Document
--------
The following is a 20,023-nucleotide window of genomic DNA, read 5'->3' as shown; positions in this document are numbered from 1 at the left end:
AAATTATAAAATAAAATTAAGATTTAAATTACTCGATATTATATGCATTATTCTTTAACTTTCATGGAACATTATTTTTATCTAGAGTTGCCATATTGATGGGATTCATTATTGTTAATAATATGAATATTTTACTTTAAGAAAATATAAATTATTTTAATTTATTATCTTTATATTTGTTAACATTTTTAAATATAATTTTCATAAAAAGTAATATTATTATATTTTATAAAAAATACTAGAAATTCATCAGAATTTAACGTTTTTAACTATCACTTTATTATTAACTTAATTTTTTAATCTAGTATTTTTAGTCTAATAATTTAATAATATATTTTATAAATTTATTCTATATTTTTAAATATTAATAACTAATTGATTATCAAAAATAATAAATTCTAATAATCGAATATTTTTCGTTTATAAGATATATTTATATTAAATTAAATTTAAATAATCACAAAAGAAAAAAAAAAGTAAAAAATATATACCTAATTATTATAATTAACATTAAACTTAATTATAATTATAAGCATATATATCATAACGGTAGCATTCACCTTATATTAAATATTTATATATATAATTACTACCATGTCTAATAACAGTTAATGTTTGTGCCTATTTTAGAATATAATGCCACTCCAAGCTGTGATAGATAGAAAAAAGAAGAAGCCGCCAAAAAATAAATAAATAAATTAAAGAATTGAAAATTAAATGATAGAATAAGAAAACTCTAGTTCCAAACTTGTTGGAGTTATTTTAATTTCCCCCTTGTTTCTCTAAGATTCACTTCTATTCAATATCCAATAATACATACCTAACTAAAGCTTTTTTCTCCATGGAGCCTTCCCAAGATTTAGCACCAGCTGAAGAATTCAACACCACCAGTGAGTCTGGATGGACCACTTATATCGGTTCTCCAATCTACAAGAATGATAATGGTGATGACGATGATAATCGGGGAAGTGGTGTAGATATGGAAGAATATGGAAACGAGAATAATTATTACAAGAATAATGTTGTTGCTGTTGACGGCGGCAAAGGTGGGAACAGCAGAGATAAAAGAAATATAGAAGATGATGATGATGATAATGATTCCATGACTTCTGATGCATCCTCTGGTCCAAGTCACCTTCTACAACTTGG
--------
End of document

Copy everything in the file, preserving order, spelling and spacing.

The following is a 20,023-nucleotide window of genomic DNA, read 5'->3' as shown; positions in this document are numbered from 1 at the left end:
AAATTATAAAATAAAATTAAGATTTAAATTACTCGATATTATATGCATTATTCTTTAACTTTCATGGAACATTATTTTTATCTAGAGTTGCCATATTGATGGGATTCATTATTGTTAATAATATGAATATTTTACTTTAAGAAAATATAAATTATTTTAATTTATTATCTTTATATTTGTTAACATTTTTAAATATAATTTTCATAAAAAGTAATATTATTATATTTTATAAAAAATACTAGAAATTCATCAGAATTTAACGTTTTTAACTATCACTTTATTATTAACTTAATTTTTTAATCTAGTATTTTTAGTCTAATAATTTAATAATATATTTTATAAATTTATTCTATATTTTTAAATATTAATAACTAATTGATTATCAAAAATAATAAATTCTAATAATCGAATATTTTTCGTTTATAAGATATATTTATATTAAATTAAATTTAAATAATCACAAAAGAAAAAAAAAAGTAAAAAATATATACCTAATTATTATAATTAACATTAAACTTAATTATAATTATAAGCATATATATCATAACGGTAGCATTCACCTTATATTAAATATTTATATATATAATTACTACCATGTCTAATAACAGTTAATGTTTGTGCCTATTTTAGAATATAATGCCACTCCAAGCTGTGATAGATAGAAAAAAGAAGAAGCCGCCAAAAAATAAATAAATAAATTAAAGAATTGAAAATTAAATGATAGAATAAGAAAACTCTAGTTCCAAACTTGTTGGAGTTATTTTAATTTCCCCCTTGTTTCTCTAAGATTCACTTCTATTCAATATCCAATAATACATACCTAACTAAAGCTTTTTTCTCCATGGAGCCTTCCCAAGATTTAGCACCAGCTGAAGAATTCAACACCACCAGTGAGTCTGGATGGACCACTTATATCGGTTCTCCAATCTACAAGAATGATAATGGTGATGACGATGATAATCGGGGAAGTGGTGTAGATATGGAAGAATATGGAAACGAGAATAATTATTACAAGAATAATGTTGTTGCTGTTGACGGCGGCAAAGGTGGGAACAGCAGAGATAAAAGAAATATAGAAGATGATGATGATGATAATGATTCCATGACTTCTGATGCATCCTCTGGTCCAAGTCACCTTCTACAACTTGG